Great advances have been made in tackling “the Big C” over the last 30 years.
Survival rates are up, treatments are kinder and the stigma attached to cancer has been shattered as more and more people are touched by the disease.
Although it is no longer a death sentence, a cancer diagnosis is undoubtedly devastating for patients and their families.
The Scottish Government standard states that 95 per cent of patients who go to their GP with the suspicion of cancer should start treatment within 62 days.
The fear and uncertainty in those early days must weigh heavy on people’s minds and this period might feel like an awfully long time when you are worried about your treatment or chance of survival.
The latest figures show only 90.8 per cent of patients were treated within the two month limit in the last three months of 2015, while waiting times have been steadily rising.
The Scottish Government’s own target has not been met nationally since 2013.
Prompt treatment is key for improving survival rates so we should not have a situation where only three of Scotland’s 14 health boards are meeting these vital targets, as was revealed last week.
Scotland’s geography plays a complex role in how healthcare is delivered but few would argue that people should face poorer treatment based on where they live.
Yet the data shows that waiting times differed widely across Scotland, as some patients in Highland waited up to 211 days for treatment, while the longest wait in Dumfries and Galloway was just 91 days.
There is also a worrying difference in the treatment times for specific cancers.
Urology patients with bladder, prostate and kidney cancers face among the longest waits as just 81 per cent of people were seen in time compared to 97.3 per cent of ovarian cancer patients.
Even breast cancer, whose campaigners have so successfully captured the public’s imagination that they managed to get all the Scottish party leaders to don pink feather boas last year, failed to hit the target.
Capacity issues such as staffing shortages and a backlog of patients waiting for key diagnostic tests have been blamed for these long waits.
NHS Lothian, one of Scotland’s largest health boards, reported that the loss of two specialists had caused problems within urology.
Certain specialties can be more difficult to recruit into than others but we should not be in a position where some cancers are more fashionable and those patients get better treatment.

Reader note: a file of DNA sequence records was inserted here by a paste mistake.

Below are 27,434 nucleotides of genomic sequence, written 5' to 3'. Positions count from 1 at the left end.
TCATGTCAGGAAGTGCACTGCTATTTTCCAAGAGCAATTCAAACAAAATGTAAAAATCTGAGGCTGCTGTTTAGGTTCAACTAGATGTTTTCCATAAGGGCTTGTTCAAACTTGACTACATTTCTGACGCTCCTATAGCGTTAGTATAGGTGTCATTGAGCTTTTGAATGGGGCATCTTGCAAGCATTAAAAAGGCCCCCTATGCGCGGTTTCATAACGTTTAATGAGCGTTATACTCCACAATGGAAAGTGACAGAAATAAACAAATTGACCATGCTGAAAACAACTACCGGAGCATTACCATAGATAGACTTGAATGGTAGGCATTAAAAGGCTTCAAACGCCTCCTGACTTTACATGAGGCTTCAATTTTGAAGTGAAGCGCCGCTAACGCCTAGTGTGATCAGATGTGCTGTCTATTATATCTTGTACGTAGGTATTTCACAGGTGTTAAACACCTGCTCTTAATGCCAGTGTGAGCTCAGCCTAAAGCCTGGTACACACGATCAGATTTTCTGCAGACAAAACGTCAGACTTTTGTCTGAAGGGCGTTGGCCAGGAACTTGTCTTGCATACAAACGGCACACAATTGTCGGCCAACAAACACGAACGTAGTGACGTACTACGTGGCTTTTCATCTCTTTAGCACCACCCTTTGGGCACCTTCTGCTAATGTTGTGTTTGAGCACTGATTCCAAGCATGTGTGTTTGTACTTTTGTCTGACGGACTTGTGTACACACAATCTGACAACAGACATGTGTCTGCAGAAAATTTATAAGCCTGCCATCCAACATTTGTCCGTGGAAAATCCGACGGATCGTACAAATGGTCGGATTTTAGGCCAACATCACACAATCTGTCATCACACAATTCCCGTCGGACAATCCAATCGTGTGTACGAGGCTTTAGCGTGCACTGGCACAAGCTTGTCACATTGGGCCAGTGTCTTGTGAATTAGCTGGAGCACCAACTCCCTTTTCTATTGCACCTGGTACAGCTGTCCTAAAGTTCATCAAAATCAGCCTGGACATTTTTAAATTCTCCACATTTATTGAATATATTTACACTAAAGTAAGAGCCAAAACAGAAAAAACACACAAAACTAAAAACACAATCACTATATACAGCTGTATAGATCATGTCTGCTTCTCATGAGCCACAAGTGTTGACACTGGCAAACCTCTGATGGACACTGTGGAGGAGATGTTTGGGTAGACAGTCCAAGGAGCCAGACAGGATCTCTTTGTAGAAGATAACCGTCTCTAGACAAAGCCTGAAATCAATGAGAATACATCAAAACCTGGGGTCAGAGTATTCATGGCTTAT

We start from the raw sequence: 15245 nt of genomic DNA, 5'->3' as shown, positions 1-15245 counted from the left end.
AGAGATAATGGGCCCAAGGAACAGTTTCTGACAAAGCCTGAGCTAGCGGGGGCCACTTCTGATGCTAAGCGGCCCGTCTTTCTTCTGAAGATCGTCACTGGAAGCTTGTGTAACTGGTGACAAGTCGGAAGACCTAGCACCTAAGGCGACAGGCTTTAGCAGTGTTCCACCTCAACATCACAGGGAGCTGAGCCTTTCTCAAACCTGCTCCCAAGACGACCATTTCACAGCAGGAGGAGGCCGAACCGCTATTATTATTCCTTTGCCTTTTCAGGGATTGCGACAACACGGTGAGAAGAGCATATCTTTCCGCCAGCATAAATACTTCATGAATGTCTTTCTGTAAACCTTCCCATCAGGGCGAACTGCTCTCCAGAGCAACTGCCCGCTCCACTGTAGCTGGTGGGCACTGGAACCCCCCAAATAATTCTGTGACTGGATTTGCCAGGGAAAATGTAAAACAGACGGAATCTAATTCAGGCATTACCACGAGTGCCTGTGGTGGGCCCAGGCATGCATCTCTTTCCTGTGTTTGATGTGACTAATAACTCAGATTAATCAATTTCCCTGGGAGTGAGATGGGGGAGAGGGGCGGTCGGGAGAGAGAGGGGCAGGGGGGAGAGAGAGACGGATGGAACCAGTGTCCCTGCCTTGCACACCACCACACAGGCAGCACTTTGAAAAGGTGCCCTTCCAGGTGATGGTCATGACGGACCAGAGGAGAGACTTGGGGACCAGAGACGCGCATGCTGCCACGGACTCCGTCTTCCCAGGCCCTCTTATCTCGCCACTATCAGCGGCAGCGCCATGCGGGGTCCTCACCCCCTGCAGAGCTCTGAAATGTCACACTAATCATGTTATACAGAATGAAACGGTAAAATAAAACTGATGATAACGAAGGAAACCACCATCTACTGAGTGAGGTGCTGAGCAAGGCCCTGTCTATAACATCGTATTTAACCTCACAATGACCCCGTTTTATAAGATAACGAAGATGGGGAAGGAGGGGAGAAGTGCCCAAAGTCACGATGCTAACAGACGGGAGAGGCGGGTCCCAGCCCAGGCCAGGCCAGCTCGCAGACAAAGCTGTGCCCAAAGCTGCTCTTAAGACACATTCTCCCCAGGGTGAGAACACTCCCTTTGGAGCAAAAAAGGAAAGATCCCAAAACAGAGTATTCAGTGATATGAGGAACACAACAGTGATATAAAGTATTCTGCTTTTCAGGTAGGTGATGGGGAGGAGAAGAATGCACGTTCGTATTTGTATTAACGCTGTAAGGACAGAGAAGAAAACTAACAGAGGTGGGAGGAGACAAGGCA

The phrase “postcode lottery” is over-used but this is a clear situation where the wording is appropriate.
It cannot be right that Mrs A waits months for treatment for cervical cancer in a Highland hospital, while Mr B can get an appointment swiftly for skin cancer in the Borders.
Of course there will be regional variations but they must not be gaping chasms that drastically vary outcomes for patients.
Health inequalities also play a major role in these variations as cancer is still more common in the most deprived parts of Scotland.
It is not a problem with an easy solution.
The Scottish Government announced its £100 million cancer strategy last month, and it has been broadly welcomed and shows a laudable commitment to the improving the bigger picture.
The raft of measures includes a £5m funding boost to improve waiting times.
This money is very welcome but may not go far enough to reduce the lengthy waits faced across Scotland.
Labour has vowed that patients would recieve an appointment with a specialist and a diagnosis within a fortnight but are the resources there to meet such a pledge without major changes.
There will always be voices calling for a rethink on the sheer number of hospital targets and there is a degree of wisdom in the argument.
It does heap pressure on stretched staff and can skew priorities towards ticking boxes rather than delivering the best care.
These figures make it clear that someone, somewhere, has taken their eye off the ball and that is of value to NHS bosses in terms of how the situation can be improved.
Wiser heads than mine will undoubtedly come up with a solution but it seems to me that this is all about keeping an eye on the detail rather than the bigger picture.
The NHS is an enormous tangle of important strands which are all straining in different directions but are still inextricably linked. Big numbers still contain individuals for whom even the smallest delay can have big consequences.
The least we can do is remember the person behind the number and ensure they get the care they need in a timely fashion.
Huge progress has been made against cancer but sadly the battle is not yet won.